In Hamlet Act 1 Scene 2 Which Dramatic Convention Does Shakespeare Employ Most?

Updated 8 November, 2023
In William Shakespeare's Hamlet, Act 1 Scene 2, the author introduces many of the major characters and conflicts and sets the plot in motion for the rest of the play. So the main dramatic convention of this part of the play is conflict.
Detailed answer:

In Act 1 of Shakespeare's Hamlet the Scene 2 is of great significance as it introduces the major conflict of the play. The scene establishes that Old King Hamlet has died recently and that his brother, Claudius, ascended to the throne and married his widow Gertrude quickly after his brother’s death.
Hamlet Act 1, Scene 2 begins with King Claudius of Denmark recapping recent events: his brother Old King Hamlet recently died, and Claudius married Old King Hamlet's widow Gertrude. He then sends messengers to the king of Norway, trying to convince him to dissuade his nephew Fortinbras (son of the deceased King Fortinbras) from invading Denmark.
Laertes, the son of Polonius (an adviser to the Danish throne) then gets Claudius's blessing to return to France to study. Claudius then addresses Hamlet, referring to him as "my cousin Hamlet and my son" and asks why "the clouds still hang on you." Hamlet responds flippantly, and Gertrude, his mother, advises him not to mourn his father for the rest of his life, because all living things die eventually. Claudius adds that it is commendable for Hamlet to mourn his father for a certain amount of time, "But to persevere/In obstinate condolement is a course/Of impious stubbornness." Claudius then declares that he loves Hamlet like a son, and grants permission for Hamlet to go back to Wittenberg to continue his studies. Gertrude, however, asks Hamlet to stay at home; Hamlet agrees to stay. Claudius claims to be pleased by Hamlet's decision; everyone exits except Hamlet.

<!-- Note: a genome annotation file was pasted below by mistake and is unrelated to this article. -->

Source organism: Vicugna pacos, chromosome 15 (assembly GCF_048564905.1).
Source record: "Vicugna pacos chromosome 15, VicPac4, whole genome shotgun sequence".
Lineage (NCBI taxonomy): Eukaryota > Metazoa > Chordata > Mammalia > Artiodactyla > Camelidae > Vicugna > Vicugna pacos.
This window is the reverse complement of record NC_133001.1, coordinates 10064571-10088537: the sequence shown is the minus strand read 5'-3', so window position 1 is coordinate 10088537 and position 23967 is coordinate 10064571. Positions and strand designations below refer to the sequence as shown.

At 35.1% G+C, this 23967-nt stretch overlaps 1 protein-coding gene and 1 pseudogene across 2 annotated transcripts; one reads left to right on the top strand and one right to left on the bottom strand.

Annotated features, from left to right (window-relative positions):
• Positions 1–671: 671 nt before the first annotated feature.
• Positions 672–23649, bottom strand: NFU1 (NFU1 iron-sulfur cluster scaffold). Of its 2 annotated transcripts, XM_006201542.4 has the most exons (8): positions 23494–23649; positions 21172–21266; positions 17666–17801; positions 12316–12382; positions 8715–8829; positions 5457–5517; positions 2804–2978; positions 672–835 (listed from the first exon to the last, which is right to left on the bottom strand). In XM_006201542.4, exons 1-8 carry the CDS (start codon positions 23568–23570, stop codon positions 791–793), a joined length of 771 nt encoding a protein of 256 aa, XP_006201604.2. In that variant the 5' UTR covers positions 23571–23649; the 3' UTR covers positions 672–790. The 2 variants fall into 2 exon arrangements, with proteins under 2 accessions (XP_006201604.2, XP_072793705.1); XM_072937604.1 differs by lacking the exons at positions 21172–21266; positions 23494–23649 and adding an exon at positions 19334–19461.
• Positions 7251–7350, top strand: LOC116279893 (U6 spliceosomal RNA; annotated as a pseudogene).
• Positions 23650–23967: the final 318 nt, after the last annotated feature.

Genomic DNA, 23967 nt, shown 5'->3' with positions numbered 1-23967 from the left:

Once he is alone, Hamlet delivers a soliloquy about his disgust that his mother married his uncle less than two months after his father's death. He reflects on how affectionate his father and mother were (or seemed) with one another, and compares his uncle unfavorably to his father.
To sum up, this scene represents Hamlet’s deep grief and sadness due to his father’s death and the events following it. He expresses his despair and disgust with his mother for remarrying so quickly after his father’s death. Hamlet’s anger to his mother is one of the central conflicts in the play, established in Act 1, Scene 2.

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